Three green ladies

Beech, by P Lewis (Wellcome Collection, P. Domain)

I once tweeted a thread featuring a highly abridged adaptation of a folktale called ‘One Tree Hill’ for #FolkloreThursday, which seemed like it might make a poem. Below is my attempt to do just that, with a ballad-style version of the story.

I first came across the tale in Katherine Briggs’ A Dictionary of British Folk Tales, that version is set somewhere in Yorkshire. There seem to be various other similar stories from around the UK, including another, where I found the beeches, which I’ve borrowed for mine.

Three green ladies

Three beeches once stood 
on a hill that none dared to climb, 
for fear of three green ladies
who danced on the crown

Save one man, a farmer,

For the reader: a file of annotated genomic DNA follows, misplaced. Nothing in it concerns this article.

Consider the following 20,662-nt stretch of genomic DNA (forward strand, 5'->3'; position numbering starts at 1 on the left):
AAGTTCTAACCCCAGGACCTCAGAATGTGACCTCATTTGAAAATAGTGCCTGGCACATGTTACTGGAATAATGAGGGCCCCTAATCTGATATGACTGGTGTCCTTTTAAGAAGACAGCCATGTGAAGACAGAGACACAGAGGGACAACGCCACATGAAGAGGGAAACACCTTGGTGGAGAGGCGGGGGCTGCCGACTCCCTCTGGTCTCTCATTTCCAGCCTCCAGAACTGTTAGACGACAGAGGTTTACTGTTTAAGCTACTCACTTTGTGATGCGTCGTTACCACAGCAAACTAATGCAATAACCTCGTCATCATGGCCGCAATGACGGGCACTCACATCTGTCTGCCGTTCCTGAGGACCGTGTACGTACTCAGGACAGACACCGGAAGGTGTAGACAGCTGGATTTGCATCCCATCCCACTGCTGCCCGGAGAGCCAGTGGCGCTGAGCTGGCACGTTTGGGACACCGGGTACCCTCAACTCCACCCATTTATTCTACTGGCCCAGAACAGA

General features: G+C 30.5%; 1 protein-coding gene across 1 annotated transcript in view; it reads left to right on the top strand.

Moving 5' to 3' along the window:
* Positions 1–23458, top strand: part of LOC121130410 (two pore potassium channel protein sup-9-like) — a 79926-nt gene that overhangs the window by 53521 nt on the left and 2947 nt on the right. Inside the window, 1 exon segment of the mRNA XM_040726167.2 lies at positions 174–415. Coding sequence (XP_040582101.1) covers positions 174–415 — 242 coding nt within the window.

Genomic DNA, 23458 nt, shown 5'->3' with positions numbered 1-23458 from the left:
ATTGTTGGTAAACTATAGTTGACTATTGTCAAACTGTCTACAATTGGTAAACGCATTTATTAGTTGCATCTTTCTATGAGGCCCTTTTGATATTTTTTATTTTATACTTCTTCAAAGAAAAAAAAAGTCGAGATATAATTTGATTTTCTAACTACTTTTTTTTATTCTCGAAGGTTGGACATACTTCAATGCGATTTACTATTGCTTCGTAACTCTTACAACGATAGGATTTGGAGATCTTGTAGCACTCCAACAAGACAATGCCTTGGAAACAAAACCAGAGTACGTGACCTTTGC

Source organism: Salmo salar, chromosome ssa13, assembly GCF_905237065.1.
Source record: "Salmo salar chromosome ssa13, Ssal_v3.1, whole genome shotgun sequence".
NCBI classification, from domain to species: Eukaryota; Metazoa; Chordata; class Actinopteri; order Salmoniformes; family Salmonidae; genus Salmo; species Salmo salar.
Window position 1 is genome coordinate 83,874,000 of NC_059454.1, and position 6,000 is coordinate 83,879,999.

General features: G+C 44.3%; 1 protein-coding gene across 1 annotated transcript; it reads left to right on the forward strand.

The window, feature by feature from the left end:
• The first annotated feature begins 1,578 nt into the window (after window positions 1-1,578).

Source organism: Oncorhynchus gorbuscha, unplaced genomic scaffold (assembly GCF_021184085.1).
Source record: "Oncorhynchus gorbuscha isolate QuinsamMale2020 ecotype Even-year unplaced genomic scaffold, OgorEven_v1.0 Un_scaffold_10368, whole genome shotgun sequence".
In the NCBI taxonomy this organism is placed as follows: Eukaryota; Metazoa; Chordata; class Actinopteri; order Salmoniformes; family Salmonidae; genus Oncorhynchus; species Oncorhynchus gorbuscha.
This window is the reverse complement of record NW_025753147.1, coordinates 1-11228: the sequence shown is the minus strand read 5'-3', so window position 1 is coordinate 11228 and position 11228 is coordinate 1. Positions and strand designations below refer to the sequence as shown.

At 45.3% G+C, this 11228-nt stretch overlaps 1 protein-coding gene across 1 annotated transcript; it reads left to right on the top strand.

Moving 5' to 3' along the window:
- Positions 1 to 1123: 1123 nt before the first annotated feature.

each midsummer’s day, 
carrying flowers as tribute,
never staying, nor waiting for dusk 

In time his sons followed after,
once Dad’s slow, sore bones 
had grown cold, though not all 
boys behaved like their father

One year, the eldest took up an axe, 
swung at the tallest old tree,
which screamed as he struck,
and gave him a clout with a branch

That brother, he never came home,
the second went up the next time,
greedy for timber and vengeance,
but he too was not coming back

When only the youngest remained,
he did what his father had done,  
took flowers in respect for the women,
always sure to be gone by sundown

This he did until wearied, he stopped,
now nobody goes to the hill any more,
nobody walks there, and nobody sees,
the green lady who dances alone.

Illustration: Licence and credit

Licence: Public Domain Mark

Credit: Two trees, beech (Fagus) and elm (Ulmus), with details of form. Watercolour by P. Lewis.

Wellcome Collection.

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